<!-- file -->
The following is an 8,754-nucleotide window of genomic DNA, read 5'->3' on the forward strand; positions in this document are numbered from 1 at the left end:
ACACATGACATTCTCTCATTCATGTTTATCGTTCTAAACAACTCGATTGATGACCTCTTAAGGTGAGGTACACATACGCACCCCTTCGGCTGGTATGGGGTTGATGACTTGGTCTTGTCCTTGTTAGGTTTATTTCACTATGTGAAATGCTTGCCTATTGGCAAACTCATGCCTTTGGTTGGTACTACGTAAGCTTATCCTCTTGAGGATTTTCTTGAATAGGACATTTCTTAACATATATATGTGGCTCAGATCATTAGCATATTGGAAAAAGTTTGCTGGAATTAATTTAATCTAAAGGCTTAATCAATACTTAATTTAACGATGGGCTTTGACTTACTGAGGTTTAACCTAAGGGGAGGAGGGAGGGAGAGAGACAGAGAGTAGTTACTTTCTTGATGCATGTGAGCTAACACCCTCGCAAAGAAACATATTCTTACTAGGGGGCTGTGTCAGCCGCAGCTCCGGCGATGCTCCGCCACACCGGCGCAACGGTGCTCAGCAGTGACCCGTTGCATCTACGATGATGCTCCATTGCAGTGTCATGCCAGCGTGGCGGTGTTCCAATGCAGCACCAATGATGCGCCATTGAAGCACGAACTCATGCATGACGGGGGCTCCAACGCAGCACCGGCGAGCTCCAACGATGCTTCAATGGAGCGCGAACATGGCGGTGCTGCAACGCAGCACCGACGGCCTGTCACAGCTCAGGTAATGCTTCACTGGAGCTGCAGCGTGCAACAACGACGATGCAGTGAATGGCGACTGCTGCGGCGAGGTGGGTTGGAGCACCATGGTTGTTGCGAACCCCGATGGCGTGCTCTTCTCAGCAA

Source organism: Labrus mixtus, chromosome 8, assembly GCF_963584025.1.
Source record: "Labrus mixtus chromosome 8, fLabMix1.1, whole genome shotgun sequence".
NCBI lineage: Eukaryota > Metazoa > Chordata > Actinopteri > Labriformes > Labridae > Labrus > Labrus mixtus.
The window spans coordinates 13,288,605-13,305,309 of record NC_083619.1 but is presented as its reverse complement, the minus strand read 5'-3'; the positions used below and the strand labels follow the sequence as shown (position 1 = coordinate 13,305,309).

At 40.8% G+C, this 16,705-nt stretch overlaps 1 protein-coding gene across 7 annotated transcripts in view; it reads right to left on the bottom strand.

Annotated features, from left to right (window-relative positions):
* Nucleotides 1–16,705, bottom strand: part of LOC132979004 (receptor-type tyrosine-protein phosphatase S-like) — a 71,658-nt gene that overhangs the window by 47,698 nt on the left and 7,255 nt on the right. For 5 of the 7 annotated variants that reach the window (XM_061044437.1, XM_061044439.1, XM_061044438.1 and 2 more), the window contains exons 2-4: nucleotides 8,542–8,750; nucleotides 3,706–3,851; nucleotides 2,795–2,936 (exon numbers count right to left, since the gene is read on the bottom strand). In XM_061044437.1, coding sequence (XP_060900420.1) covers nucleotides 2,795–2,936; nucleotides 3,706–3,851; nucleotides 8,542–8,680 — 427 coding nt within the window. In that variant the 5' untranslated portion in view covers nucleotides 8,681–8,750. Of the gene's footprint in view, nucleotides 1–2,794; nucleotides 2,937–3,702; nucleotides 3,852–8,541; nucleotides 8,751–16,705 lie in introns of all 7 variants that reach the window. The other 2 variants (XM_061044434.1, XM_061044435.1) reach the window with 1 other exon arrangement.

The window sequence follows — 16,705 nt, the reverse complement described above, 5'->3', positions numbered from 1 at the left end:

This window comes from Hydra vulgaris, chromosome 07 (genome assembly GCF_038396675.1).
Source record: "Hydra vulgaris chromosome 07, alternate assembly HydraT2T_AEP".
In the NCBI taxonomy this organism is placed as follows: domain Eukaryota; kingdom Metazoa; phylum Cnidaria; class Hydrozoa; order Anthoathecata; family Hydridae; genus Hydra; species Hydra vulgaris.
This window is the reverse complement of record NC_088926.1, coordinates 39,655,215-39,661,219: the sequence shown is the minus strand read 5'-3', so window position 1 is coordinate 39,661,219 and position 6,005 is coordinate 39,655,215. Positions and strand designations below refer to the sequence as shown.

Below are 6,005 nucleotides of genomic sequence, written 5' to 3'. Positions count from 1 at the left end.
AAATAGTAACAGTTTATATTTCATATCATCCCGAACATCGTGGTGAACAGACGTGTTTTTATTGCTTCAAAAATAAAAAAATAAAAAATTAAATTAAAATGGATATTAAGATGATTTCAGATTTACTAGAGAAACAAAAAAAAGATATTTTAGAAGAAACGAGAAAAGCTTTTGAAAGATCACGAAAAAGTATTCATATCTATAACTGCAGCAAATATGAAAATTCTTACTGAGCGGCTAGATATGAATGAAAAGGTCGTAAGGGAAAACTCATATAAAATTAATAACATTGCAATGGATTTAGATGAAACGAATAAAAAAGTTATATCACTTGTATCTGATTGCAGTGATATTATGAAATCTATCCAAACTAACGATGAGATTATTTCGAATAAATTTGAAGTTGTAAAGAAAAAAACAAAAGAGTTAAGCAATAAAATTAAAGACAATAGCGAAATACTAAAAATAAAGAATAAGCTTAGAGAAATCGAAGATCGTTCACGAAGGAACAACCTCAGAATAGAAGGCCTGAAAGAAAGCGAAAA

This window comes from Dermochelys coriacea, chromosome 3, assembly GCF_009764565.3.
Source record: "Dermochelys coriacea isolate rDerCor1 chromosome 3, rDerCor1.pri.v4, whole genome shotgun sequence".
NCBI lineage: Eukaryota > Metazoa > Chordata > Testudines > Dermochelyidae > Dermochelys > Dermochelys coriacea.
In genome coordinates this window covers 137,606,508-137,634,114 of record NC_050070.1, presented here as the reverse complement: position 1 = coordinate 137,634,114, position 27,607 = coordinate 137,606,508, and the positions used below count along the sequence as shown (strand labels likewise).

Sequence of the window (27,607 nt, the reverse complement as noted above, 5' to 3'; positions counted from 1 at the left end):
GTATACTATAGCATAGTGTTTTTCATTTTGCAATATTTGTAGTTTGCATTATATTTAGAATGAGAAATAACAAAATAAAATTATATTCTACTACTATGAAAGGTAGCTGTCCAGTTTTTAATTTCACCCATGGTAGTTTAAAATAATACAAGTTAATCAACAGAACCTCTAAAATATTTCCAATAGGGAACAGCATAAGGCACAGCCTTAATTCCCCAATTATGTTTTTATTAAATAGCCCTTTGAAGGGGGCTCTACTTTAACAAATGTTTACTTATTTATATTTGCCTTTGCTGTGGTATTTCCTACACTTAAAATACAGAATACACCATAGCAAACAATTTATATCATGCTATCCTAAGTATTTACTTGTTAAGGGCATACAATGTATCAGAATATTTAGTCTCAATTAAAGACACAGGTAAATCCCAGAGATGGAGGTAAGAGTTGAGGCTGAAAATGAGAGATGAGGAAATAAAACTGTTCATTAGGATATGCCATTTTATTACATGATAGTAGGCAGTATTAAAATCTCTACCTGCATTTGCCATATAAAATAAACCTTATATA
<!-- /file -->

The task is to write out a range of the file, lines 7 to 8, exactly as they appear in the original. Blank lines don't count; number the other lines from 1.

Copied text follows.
At 40.8% G+C, this 16,705-nt stretch overlaps 1 protein-coding gene across 7 annotated transcripts in view; it reads right to left on the bottom strand.

Annotated features, from left to right (window-relative positions):